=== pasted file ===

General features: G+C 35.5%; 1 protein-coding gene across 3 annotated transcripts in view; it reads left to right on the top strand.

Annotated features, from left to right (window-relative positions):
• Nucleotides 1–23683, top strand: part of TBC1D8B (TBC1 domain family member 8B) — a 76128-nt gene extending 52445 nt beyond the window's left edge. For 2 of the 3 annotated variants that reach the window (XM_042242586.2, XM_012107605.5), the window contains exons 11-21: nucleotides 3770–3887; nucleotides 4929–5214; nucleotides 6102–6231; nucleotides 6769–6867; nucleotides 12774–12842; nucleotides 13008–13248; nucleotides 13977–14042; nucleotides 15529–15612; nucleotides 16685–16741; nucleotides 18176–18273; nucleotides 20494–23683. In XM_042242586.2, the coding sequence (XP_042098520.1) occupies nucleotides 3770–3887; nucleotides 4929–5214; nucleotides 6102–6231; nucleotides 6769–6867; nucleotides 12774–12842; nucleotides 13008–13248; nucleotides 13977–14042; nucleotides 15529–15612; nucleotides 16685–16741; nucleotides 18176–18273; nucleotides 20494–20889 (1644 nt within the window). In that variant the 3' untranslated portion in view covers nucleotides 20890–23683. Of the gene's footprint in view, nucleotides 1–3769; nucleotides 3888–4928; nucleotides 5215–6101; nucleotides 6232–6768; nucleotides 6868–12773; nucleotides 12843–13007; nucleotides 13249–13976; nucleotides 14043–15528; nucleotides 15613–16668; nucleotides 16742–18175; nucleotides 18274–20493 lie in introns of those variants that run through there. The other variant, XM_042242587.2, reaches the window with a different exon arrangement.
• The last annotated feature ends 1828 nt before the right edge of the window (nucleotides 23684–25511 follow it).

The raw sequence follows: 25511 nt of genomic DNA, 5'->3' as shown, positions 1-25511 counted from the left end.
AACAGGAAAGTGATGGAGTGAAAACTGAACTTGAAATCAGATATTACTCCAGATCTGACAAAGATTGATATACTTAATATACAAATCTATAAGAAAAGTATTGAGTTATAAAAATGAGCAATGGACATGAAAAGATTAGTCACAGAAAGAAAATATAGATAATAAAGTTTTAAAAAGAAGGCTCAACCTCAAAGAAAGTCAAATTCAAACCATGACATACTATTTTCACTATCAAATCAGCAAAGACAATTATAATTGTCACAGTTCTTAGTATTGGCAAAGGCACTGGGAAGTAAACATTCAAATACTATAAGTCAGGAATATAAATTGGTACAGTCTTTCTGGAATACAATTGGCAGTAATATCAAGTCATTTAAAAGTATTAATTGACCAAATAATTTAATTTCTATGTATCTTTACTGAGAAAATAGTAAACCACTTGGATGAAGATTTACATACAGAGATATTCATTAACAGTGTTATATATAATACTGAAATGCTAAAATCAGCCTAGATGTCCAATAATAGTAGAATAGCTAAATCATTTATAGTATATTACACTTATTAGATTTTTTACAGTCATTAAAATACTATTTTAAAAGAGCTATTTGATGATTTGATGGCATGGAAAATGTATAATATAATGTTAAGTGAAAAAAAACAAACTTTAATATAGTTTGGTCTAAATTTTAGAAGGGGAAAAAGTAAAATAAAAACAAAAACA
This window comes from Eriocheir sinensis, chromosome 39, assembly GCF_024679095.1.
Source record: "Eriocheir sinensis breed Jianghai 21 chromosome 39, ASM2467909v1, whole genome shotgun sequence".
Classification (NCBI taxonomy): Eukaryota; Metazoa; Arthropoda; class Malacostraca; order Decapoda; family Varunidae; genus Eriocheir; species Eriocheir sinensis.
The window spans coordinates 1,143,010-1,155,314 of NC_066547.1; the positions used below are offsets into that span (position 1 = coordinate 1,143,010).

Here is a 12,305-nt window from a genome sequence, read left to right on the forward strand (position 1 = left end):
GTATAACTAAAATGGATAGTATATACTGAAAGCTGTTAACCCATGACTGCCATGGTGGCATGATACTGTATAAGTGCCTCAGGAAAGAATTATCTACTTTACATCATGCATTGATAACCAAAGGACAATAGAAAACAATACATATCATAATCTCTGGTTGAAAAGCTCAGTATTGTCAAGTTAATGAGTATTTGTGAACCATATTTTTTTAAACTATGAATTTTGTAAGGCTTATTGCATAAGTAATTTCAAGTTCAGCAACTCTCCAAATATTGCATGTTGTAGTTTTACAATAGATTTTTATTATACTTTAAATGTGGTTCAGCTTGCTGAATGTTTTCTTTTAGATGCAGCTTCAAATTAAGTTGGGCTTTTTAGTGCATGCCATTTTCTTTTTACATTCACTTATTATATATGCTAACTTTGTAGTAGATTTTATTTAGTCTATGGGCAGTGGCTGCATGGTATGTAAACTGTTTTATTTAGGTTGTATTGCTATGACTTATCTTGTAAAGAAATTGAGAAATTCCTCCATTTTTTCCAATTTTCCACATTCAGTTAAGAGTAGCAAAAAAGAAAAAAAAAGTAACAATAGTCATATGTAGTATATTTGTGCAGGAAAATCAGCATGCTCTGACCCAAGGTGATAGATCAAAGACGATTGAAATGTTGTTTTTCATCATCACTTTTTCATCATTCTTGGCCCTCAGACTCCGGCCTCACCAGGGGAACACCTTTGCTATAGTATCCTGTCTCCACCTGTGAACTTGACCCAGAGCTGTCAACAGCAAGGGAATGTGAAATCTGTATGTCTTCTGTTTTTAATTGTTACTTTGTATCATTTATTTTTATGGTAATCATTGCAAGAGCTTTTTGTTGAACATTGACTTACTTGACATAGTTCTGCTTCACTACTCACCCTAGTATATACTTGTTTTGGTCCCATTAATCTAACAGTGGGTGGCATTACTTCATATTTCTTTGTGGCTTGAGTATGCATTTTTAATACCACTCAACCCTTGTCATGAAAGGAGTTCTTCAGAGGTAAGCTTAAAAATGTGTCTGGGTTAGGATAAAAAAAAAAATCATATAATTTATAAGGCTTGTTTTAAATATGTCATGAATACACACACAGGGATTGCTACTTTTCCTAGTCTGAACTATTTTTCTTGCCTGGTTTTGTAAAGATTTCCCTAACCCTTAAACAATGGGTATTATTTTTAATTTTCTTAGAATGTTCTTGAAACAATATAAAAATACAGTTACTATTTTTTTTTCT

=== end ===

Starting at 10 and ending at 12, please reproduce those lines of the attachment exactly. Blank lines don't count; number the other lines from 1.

The window spans coordinates 1,143,010-1,155,314 of NC_066547.1; the positions used below are offsets into that span (position 1 = coordinate 1,143,010).

Here is a 12,305-nt window from a genome sequence, read left to right on the forward strand (position 1 = left end):
GTATAACTAAAATGGATAGTATATACTGAAAGCTGTTAACCCATGACTGCCATGGTGGCATGATACTGTATAAGTGCCTCAGGAAAGAATTATCTACTTTACATCATGCATTGATAACCAAAGGACAATAGAAAACAATACATATCATAATCTCTGGTTGAAAAGCTCAGTATTGTCAAGTTAATGAGTATTTGTGAACCATATTTTTTTAAACTATGAATTTTGTAAGGCTTATTGCATAAGTAATTTCAAGTTCAGCAACTCTCCAAATATTGCATGTTGTAGTTTTACAATAGATTTTTATTATACTTTAAATGTGGTTCAGCTTGCTGAATGTTTTCTTTTAGATGCAGCTTCAAATTAAGTTGGGCTTTTTAGTGCATGCCATTTTCTTTTTACATTCACTTATTATATATGCTAACTTTGTAGTAGATTTTATTTAGTCTATGGGCAGTGGCTGCATGGTATGTAAACTGTTTTATTTAGGTTGTATTGCTATGACTTATCTTGTAAAGAAATTGAGAAATTCCTCCATTTTTTCCAATTTTCCACATTCAGTTAAGAGTAGCAAAAAAGAAAAAAAAAGTAACAATAGTCATATGTAGTATATTTGTGCAGGAAAATCAGCATGCTCTGACCCAAGGTGATAGATCAAAGACGATTGAAATGTTGTTTTTCATCATCACTTTTTCATCATTCTTGGCCCTCAGACTCCGGCCTCACCAGGGGAACACCTTTGCTATAGTATCCTGTCTCCACCTGTGAACTTGACCCAGAGCTGTCAACAGCAAGGGAATGTGAAATCTGTATGTCTTCTGTTTTTAATTGTTACTTTGTATCATTTATTTTTATGGTAATCATTGCAAGAGCTTTTTGTTGAACATTGACTTACTTGACATAGTTCTGCTTCACTACTCACCCTAGTATATACTTGTTTTGGTCCCATTAATCTAACAGTGGGTGGCATTACTTCATATTTCTTTGTGGCTTGAGTATGCATTTTTAATACCACTCAACCCTTGTCATGAAAGGAGTTCTTCAGAGGTAAGCTTAAAAATGTGTCTGGGTTAGGATAAAAAAAAAAATCATATAATTTATAAGGCTTGTTTTAAATATGTCATGAATACACACACAGGGATTGCTACTTTTCCTAGTCTGAACTATTTTTCTTGCCTGGTTTTGTAAAGATTTCCCTAACCCTTAAACAATGGGTATTATTTTTAATTTTCTTAGAATGTTCTTGAAACAATATAAAAATACAGTTACTATTTTTTTTTCT